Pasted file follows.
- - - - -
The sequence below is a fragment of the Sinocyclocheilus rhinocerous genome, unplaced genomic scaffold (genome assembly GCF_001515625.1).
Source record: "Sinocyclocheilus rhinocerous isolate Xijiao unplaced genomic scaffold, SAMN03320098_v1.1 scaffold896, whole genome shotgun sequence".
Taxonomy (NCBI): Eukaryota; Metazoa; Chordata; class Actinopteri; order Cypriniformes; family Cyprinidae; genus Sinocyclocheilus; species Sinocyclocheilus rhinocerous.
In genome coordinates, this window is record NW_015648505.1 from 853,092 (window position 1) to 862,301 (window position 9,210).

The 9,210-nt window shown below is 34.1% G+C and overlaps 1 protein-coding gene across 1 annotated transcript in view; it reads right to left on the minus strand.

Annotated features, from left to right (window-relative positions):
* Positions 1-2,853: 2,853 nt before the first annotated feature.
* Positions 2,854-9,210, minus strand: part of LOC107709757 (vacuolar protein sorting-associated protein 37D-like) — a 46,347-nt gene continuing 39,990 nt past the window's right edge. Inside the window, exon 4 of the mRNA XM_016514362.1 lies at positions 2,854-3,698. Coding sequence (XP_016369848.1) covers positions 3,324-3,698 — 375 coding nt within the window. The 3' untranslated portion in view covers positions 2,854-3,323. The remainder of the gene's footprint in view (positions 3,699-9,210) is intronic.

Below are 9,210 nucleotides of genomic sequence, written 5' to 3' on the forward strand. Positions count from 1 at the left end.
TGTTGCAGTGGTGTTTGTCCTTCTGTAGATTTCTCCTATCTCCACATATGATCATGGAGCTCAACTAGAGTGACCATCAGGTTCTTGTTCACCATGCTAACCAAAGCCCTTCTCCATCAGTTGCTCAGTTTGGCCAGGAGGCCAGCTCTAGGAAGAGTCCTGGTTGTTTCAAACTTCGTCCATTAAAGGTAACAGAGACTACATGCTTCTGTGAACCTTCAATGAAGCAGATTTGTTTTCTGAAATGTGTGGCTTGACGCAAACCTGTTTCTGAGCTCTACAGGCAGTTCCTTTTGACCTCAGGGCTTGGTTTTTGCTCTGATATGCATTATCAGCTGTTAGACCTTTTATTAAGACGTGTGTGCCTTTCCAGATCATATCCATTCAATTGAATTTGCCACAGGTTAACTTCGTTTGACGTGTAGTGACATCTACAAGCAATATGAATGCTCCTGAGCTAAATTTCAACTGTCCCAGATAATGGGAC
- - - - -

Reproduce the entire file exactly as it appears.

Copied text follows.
The sequence below is a fragment of the Sinocyclocheilus rhinocerous genome, unplaced genomic scaffold (genome assembly GCF_001515625.1).
Source record: "Sinocyclocheilus rhinocerous isolate Xijiao unplaced genomic scaffold, SAMN03320098_v1.1 scaffold896, whole genome shotgun sequence".
Taxonomy (NCBI): Eukaryota; Metazoa; Chordata; class Actinopteri; order Cypriniformes; family Cyprinidae; genus Sinocyclocheilus; species Sinocyclocheilus rhinocerous.
In genome coordinates, this window is record NW_015648505.1 from 853,092 (window position 1) to 862,301 (window position 9,210).

The 9,210-nt window shown below is 34.1% G+C and overlaps 1 protein-coding gene across 1 annotated transcript in view; it reads right to left on the minus strand.

Annotated features, from left to right (window-relative positions):
* Positions 1-2,853: 2,853 nt before the first annotated feature.
* Positions 2,854-9,210, minus strand: part of LOC107709757 (vacuolar protein sorting-associated protein 37D-like) — a 46,347-nt gene continuing 39,990 nt past the window's right edge. Inside the window, exon 4 of the mRNA XM_016514362.1 lies at positions 2,854-3,698. Coding sequence (XP_016369848.1) covers positions 3,324-3,698 — 375 coding nt within the window. The 3' untranslated portion in view covers positions 2,854-3,323. The remainder of the gene's footprint in view (positions 3,699-9,210) is intronic.

Below are 9,210 nucleotides of genomic sequence, written 5' to 3' on the forward strand. Positions count from 1 at the left end.
TGTTGCAGTGGTGTTTGTCCTTCTGTAGATTTCTCCTATCTCCACATATGATCATGGAGCTCAACTAGAGTGACCATCAGGTTCTTGTTCACCATGCTAACCAAAGCCCTTCTCCATCAGTTGCTCAGTTTGGCCAGGAGGCCAGCTCTAGGAAGAGTCCTGGTTGTTTCAAACTTCGTCCATTAAAGGTAACAGAGACTACATGCTTCTGTGAACCTTCAATGAAGCAGATTTGTTTTCTGAAATGTGTGGCTTGACGCAAACCTGTTTCTGAGCTCTACAGGCAGTTCCTTTTGACCTCAGGGCTTGGTTTTTGCTCTGATATGCATTATCAGCTGTTAGACCTTTTATTAAGACGTGTGTGCCTTTCCAGATCATATCCATTCAATTGAATTTGCCACAGGTTAACTTCGTTTGACGTGTAGTGACATCTACAAGCAATATGAATGCTCCTGAGCTAAATTTCAACTGTCCCAGATAATGGGAC